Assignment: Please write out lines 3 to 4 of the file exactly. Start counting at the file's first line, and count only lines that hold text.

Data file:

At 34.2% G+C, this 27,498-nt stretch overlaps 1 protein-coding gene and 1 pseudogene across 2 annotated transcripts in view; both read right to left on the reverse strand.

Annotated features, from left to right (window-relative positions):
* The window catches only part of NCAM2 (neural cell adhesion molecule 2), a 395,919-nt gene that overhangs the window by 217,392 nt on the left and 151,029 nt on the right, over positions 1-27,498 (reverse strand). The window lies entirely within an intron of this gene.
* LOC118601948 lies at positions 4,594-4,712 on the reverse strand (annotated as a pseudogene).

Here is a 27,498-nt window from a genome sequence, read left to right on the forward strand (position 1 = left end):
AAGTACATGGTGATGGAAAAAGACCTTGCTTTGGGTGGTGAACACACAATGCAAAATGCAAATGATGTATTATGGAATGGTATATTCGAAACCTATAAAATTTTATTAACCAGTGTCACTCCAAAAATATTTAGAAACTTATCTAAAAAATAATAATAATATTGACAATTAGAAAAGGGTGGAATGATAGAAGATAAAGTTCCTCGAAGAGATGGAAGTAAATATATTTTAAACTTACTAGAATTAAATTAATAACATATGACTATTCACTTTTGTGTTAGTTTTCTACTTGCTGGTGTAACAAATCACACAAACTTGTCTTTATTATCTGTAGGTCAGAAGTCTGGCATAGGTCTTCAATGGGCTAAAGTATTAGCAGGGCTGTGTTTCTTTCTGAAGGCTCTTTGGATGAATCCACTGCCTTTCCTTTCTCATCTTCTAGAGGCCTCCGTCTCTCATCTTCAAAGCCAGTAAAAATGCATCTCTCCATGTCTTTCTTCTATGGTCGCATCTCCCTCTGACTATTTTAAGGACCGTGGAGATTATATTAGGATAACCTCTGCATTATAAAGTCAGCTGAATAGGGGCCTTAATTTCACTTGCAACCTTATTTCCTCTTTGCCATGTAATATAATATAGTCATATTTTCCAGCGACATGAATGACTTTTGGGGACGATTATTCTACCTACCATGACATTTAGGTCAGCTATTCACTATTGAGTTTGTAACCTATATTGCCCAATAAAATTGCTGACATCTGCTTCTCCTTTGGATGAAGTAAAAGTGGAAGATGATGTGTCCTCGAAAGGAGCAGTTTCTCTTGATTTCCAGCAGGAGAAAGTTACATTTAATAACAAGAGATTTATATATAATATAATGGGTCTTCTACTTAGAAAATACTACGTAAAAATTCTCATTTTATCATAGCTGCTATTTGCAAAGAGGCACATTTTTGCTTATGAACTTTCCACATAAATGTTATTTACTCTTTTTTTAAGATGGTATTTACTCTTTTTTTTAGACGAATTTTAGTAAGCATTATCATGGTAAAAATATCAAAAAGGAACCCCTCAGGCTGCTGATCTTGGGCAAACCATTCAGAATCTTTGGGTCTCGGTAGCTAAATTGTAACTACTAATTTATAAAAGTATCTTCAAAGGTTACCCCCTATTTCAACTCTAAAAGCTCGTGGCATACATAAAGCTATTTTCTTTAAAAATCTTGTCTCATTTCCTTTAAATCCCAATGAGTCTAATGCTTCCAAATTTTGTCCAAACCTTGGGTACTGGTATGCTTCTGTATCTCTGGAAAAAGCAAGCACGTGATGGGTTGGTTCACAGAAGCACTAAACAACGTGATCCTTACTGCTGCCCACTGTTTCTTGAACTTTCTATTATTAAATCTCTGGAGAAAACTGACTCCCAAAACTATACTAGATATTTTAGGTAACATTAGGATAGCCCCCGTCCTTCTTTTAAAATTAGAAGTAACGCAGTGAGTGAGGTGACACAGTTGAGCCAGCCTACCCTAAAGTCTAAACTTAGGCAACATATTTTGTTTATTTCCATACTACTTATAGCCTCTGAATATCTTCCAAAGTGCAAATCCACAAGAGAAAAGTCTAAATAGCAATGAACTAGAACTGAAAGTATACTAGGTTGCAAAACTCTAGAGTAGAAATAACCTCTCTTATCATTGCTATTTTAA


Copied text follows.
* The window catches only part of NCAM2 (neural cell adhesion molecule 2), a 395,919-nt gene that overhangs the window by 217,392 nt on the left and 151,029 nt on the right, over positions 1-27,498 (reverse strand). The window lies entirely within an intron of this gene.
* LOC118601948 lies at positions 4,594-4,712 on the reverse strand (annotated as a pseudogene).